• Seattle Children’s is the only hospital in the region with round-the-clock, on-site coverage by a pediatric neurosurgeon.
    • Seattle Children’s neurosciences programs were ranked #1 in the Northwest in 2017 by U.S. News & World Report. We are consistently ranked among the nation’s best.
    • In our Neurodevelopmental Clinic, experts in many medical areas work together to care for children who have problems in their thinking, balance, learning or emotions. We work with children long-term to help them reach their full potential.

    • Our first step in your child's care is making an accurate diagnosis. We are expert at diagnosing and treating the related conditions that can cause syringomyelia.
    • We perform more neurosurgeries than any other children’s hospital in our region (Washington, Alaska, Montana and Idaho). More cases mean greater surgical expertise and a sharper ability to decide if surgery is even needed. That adds up to better outcomes.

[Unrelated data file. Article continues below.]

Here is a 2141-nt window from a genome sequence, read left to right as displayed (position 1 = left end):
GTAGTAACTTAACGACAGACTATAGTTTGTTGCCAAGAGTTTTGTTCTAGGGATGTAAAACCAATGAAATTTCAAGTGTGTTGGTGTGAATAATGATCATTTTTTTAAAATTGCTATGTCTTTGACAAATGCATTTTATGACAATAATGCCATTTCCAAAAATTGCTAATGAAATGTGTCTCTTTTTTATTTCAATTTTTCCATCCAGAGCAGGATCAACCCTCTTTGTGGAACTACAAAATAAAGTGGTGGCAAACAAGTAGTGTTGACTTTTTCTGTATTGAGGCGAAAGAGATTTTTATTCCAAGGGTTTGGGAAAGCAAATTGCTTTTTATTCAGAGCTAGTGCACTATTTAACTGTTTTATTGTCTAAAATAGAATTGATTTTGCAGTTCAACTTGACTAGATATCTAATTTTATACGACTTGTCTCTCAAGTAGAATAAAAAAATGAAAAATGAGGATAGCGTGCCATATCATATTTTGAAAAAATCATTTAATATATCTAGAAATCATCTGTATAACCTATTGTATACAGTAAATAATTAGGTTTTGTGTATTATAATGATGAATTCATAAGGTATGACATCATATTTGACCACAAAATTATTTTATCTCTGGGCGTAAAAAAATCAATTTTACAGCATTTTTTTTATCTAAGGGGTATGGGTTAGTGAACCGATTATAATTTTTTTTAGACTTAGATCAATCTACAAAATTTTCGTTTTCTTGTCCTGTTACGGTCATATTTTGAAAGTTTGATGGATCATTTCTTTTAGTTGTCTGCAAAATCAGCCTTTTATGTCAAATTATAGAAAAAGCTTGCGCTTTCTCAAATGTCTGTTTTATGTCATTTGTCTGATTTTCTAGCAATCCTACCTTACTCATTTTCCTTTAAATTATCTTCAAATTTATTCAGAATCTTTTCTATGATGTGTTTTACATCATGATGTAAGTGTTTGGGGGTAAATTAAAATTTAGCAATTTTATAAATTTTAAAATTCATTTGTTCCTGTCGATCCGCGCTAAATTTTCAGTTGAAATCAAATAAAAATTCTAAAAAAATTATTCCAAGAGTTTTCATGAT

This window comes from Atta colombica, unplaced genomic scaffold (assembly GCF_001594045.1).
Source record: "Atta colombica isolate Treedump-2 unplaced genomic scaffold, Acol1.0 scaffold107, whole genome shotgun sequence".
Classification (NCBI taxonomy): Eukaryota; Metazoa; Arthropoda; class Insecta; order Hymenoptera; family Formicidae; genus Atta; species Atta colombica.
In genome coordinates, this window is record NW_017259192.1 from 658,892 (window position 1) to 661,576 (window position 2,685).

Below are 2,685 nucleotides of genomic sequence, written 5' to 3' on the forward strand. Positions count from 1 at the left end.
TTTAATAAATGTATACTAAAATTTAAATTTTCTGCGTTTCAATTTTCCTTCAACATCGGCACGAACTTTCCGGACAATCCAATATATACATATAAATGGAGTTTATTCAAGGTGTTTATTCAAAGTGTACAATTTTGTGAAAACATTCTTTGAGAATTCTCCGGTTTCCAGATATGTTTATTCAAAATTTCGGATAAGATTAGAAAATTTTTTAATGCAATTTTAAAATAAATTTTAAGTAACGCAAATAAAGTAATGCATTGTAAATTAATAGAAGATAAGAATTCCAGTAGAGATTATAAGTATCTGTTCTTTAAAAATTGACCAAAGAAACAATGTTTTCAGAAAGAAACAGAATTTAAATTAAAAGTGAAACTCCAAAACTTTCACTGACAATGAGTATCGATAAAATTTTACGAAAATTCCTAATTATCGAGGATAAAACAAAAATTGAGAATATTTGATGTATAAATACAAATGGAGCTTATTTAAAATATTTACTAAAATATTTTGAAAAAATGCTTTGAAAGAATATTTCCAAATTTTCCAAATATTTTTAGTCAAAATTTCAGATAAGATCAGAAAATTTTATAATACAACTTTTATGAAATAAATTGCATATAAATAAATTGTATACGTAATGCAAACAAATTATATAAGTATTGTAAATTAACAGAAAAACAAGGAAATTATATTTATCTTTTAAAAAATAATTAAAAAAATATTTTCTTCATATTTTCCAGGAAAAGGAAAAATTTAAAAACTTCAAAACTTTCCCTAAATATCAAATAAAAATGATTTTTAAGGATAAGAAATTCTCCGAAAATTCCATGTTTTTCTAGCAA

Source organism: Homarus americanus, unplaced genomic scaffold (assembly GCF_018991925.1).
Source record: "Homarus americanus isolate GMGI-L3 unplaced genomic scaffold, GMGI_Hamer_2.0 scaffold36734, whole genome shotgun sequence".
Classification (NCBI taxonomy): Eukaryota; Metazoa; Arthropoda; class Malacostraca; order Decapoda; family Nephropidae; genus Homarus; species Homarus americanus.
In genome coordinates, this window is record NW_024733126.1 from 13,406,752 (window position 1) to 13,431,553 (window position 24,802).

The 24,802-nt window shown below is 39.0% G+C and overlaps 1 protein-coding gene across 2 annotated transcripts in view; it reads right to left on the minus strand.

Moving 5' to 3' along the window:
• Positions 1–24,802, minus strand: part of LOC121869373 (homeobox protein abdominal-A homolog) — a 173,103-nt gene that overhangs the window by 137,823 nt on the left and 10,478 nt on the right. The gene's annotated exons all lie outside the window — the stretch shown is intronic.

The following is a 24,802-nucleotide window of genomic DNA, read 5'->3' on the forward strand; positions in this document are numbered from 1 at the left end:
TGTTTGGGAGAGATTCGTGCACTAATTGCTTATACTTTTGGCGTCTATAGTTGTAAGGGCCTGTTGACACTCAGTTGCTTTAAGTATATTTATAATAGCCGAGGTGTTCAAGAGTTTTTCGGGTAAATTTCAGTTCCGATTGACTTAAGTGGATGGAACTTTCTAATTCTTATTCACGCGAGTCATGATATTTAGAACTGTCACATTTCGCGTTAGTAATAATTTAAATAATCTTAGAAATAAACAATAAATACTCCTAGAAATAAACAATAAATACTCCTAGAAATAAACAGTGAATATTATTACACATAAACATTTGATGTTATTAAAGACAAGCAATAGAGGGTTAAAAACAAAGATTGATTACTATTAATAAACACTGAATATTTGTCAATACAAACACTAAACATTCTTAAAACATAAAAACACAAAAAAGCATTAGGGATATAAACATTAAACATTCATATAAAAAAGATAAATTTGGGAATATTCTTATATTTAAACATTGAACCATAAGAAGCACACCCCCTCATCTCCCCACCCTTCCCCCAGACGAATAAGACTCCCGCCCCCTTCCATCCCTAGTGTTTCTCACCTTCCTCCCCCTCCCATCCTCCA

• We coordinate care so your child gets treated for related conditions they may have. We work with you and with your child’s other providers, from diagnosis and treatment, through rehabilitation and follow-up.

    Your child may see experts in:

    • Dr. Richard G. Ellenbogen uses MRI (magnetic resonance imaging) to better understand the flow of CSF around the brain and spinal cord. Learn more about Seattle Children’s research on brain and spinal cord malformations.
    • Dr. William B. Dobyns studies brain tissue from children who have had surgery to learn how genes might affect the way the back of the brain develops. His research in the lab may help tell if spinal cysts are different in children who also have Chiari malformations.
    • Our researchers are creating a new kind of shunt to reduce the need for repeat operations in children with fluid buildup in their brains. Read about Seattle Children’s hydrocephalus research.